Aviles died in 1948.
|Ildefonso Gutiérrez was retained by the incoming Constitucionalists as Gerente General, though some felt that the ex -federals in Yucatán were undermining their cause. Gutiérrez was accused by Alfredo Becerra that in the last days of Huerta’s regime he had sent $2,000,000 to Huerta for military expenses and after Huerta had left the country still sent $1,000,000 to the henequen capitalists to support the press campaign maintained from Havana. New Orleans and other places. He also contributed $10,000 to the governorCEHM, Fondo XXI, carp. 6, leg. 752 letter Alfredo Breceda, Mérida to Carranza, Veracruz, 14 August 1914.|
These were printed by the Tipografía "La Moderna".
On 12 December 1914 Carranza, as Primer Jefe, argued that the Comisión Reguladora needed the necessary resources to fulfill its aims and authorized it to issue up to ten million pesos ($3,000,000 in $5; $3,000,000 in $10; $2,000,000 in $20; and $2,000,000 in $50). These would be of forced circulation in Yucatan and in Campeche, if the Comisión Reguladora extended its operations thereDiario Oficial, Yucatán, 16 December 1914. This appears to be part of Carranza’s continuing attempt to keep some sort of federal control over the local issues made in the areas that his forces, at least nominally, dominated. It was only partly successfully because when, on 11 January 1915, by decree núm. 57, Avila added a series of $20 notes, he authorized four million pesos, twice the amount mentioned by CarranzaDiario Oficial, Yucatán, Año XIX, Núm. 5272, 11 January 1915. These $20 notes are still dated 20 November 1914, even though the decree was 11 January 1915.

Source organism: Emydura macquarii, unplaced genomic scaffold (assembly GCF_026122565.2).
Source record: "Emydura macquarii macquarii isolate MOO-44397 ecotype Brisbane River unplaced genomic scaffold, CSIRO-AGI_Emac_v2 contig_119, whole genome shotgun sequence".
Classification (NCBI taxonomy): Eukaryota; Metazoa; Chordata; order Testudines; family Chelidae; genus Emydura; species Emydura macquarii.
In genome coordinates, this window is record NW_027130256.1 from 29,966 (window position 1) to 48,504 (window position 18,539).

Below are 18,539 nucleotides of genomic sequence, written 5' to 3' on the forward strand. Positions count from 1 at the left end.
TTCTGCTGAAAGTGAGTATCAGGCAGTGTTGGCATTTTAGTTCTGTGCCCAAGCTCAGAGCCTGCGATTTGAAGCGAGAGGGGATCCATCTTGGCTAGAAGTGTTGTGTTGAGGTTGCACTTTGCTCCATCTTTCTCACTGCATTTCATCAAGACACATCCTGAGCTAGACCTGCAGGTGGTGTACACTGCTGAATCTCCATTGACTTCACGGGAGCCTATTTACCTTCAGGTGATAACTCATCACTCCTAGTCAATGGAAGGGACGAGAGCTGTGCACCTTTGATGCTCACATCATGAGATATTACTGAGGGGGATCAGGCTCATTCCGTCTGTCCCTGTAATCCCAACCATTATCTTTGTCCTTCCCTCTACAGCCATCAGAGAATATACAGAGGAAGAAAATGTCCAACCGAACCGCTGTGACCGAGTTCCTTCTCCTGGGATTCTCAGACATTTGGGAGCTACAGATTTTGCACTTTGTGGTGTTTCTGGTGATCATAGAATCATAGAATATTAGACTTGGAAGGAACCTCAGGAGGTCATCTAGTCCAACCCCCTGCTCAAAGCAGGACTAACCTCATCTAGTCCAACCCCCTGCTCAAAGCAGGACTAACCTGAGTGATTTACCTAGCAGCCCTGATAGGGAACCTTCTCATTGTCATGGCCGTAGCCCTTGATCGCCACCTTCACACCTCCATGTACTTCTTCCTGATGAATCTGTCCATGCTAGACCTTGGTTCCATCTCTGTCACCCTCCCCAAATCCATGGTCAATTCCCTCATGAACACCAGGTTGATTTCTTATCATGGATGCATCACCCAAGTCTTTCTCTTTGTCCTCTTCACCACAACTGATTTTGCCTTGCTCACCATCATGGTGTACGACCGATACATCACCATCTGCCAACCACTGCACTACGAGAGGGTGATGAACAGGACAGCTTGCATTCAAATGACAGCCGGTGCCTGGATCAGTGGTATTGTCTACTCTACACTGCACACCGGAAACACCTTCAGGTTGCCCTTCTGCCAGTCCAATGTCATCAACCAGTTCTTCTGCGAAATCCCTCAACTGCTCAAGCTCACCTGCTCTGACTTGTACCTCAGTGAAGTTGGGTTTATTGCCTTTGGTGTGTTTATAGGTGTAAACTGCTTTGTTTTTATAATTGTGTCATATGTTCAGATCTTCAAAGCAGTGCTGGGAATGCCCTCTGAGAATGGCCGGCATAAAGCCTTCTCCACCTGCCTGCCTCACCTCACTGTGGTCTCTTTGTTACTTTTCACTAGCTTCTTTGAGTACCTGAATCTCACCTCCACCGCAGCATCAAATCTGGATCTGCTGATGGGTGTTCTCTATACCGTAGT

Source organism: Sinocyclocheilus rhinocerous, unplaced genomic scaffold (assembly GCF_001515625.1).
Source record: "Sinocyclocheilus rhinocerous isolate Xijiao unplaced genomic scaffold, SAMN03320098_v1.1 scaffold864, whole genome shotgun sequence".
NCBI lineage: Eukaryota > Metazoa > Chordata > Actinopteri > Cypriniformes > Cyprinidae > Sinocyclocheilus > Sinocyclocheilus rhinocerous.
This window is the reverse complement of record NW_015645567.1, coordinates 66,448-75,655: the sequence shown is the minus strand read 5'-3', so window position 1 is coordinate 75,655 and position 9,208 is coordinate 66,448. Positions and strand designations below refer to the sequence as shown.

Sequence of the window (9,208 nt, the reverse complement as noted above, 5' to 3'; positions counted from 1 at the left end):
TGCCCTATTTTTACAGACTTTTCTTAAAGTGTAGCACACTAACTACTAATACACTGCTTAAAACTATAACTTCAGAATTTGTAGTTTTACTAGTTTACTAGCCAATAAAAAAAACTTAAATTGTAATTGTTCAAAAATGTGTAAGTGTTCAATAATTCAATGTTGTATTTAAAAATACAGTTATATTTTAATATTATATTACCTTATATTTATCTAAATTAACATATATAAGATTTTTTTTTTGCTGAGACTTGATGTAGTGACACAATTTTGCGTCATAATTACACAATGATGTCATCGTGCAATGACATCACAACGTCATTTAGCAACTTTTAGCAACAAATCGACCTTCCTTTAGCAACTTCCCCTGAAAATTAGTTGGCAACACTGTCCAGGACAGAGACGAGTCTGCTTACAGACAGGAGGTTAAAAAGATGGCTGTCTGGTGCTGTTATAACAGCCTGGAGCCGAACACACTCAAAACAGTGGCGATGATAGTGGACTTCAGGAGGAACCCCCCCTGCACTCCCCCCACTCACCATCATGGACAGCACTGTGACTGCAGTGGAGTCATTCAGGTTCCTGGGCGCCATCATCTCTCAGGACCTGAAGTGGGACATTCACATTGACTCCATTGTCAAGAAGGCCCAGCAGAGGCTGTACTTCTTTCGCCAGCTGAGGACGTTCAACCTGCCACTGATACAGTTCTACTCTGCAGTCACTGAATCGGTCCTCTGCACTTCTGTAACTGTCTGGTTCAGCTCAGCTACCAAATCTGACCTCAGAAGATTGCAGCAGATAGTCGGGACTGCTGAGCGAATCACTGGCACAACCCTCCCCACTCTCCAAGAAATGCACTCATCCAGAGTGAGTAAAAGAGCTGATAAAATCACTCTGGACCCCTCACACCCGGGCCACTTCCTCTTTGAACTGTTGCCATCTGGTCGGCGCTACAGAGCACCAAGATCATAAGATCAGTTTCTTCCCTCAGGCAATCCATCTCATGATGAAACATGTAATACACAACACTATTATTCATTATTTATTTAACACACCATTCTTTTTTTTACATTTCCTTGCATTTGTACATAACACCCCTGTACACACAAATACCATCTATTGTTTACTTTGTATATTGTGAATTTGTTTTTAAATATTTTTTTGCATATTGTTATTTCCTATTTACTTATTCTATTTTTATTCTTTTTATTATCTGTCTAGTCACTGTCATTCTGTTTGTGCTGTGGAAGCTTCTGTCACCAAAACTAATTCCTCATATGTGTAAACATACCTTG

|date of issue||Series||from||to||total
|$20||15 January 1915||A||1||100000||100,000||$2,000,000||includes number 99795CNBanxico #6549|
|26 January 1915||B||1||100000||100,000||2,000,000||includes number 56041CNBanxico #12401|
The vignette on the front is of the Palacio de Gobierno in Merida and reinforces the official status of the issue. The vignette on the back is of a Mayan structure at Chichen Itza called La Iglesia. The signatories are Eleuterio Avila as Presidente, Joaquín Rejón Tejero as Cajero and Ildefonso Gutiérrez as Gerente General.
|Joaquín Rejón Tejero|
The notes were produced by the Talleres de Fotografía y Fotograbado "Guerra".
According to Ildefonso Gutiérrez, the general manager of the Comisión Reguladora, Series A notes were placed into circulation on 15 January (the same day as the decree) and Series B by 26 January.
On 27 January Avila was suspended for suspected disloyalty (some believed that he had become too close to the henequen oligarchy) and replaced by a new governor, General Toribio de los Santos. In his short term as governor, historians suggest that de los Santos seemed to be much more committed to reform than Avila and thereby more of a threat to the planter class. wells and JosephAllen Wells and Gilbert M. Joseph, Summer of Discontent, Seasons of Upheaval: Elite Politics and Rural Insurgency in Yucatán, 1876-1915, Stanford University Press, 1996 argue that de los Santos ‘‘breathed new life into Avila’s moribund peonage decree, rescinding all the riders that had previously nullified its impact and outlawing the system of payment in scrip that underwrote the hacienda store.’’ Santos dispatched Colonel Abel Ortiz Argumedo to quell an uprising in Temax but Argumedo recruited the rebels and deposed Santos, capturing Mérida on 12 February and appointing himself governor.